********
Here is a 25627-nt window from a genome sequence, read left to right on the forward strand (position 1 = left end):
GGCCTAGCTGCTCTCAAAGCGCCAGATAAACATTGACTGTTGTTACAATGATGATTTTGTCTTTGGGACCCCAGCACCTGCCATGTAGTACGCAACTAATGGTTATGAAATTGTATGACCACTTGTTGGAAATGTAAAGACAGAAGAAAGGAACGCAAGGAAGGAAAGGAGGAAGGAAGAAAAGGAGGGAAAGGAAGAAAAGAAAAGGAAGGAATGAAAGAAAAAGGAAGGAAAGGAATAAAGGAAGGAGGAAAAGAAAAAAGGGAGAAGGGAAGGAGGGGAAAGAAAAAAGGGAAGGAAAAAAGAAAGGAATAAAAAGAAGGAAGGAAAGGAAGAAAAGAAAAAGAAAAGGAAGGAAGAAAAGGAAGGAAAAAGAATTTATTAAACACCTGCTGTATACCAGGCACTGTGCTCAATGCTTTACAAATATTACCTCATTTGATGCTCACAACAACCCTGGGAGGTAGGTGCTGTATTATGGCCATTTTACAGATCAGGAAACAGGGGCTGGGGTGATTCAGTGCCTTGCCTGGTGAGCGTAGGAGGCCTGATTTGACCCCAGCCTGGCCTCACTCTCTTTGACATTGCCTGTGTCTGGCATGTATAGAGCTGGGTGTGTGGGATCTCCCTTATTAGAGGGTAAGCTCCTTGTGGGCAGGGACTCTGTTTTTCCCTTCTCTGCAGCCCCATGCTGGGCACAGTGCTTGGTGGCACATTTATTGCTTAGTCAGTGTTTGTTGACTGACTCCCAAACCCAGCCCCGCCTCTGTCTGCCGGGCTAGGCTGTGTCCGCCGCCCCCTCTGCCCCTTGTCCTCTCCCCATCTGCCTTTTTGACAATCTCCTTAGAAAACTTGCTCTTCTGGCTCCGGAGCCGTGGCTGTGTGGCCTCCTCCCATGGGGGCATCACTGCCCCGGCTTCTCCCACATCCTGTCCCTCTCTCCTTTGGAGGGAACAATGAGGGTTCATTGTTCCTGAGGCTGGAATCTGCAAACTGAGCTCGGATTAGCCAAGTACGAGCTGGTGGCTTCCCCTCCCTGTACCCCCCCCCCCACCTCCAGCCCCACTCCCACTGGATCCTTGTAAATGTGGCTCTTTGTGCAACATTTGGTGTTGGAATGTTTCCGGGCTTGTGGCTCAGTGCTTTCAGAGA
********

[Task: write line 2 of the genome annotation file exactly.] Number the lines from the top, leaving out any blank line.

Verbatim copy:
GGCCTAGCTGCTCTCAAAGCGCCAGATAAACATTGACTGTTGTTACAATGATGATTTTGTCTTTGGGACCCCAGCACCTGCCATGTAGTACGCAACTAATGGTTATGAAATTGTATGACCACTTGTTGGAAATGTAAAGACAGAAGAAAGGAACGCAAGGAAGGAAAGGAGGAAGGAAGAAAAGGAGGGAAAGGAAGAAAAGAAAAGGAAGGAATGAAAGAAAAAGGAAGGAAAGGAATAAAGGAAGGAGGAAAAGAAAAAAGGGAGAAGGGAAGGAGGGGAAAGAAAAAAGGGAAGGAAAAAAGAAAGGAATAAAAAGAAGGAAGGAAAGGAAGAAAAGAAAAAGAAAAGGAAGGAAGAAAAGGAAGGAAAAAGAATTTATTAAACACCTGCTGTATACCAGGCACTGTGCTCAATGCTTTACAAATATTACCTCATTTGATGCTCACAACAACCCTGGGAGGTAGGTGCTGTATTATGGCCATTTTACAGATCAGGAAACAGGGGCTGGGGTGATTCAGTGCCTTGCCTGGTGAGCGTAGGAGGCCTGATTTGACCCCAGCCTGGCCTCACTCTCTTTGACATTGCCTGTGTCTGGCATGTATAGAGCTGGGTGTGTGGGATCTCCCTTATTAGAGGGTAAGCTCCTTGTGGGCAGGGACTCTGTTTTTCCCTTCTCTGCAGCCCCATGCTGGGCACAGTGCTTGGTGGCACATTTATTGCTTAGTCAGTGTTTGTTGACTGACTCCCAAACCCAGCCCCGCCTCTGTCTGCCGGGCTAGGCTGTGTCCGCCGCCCCCTCTGCCCCTTGTCCTCTCCCCATCTGCCTTTTTGACAATCTCCTTAGAAAACTTGCTCTTCTGGCTCCGGAGCCGTGGCTGTGTGGCCTCCTCCCATGGGGGCATCACTGCCCCGGCTTCTCCCACATCCTGTCCCTCTCTCCTTTGGAGGGAACAATGAGGGTTCATTGTTCCTGAGGCTGGAATCTGCAAACTGAGCTCGGATTAGCCAAGTACGAGCTGGTGGCTTCCCCTCCCTGTACCCCCCCCCCCACCTCCAGCCCCACTCCCACTGGATCCTTGTAAATGTGGCTCTTTGTGCAACATTTGGTGTTGGAATGTTTCCGGGCTTGTGGCTCAGTGCTTTCAGAGA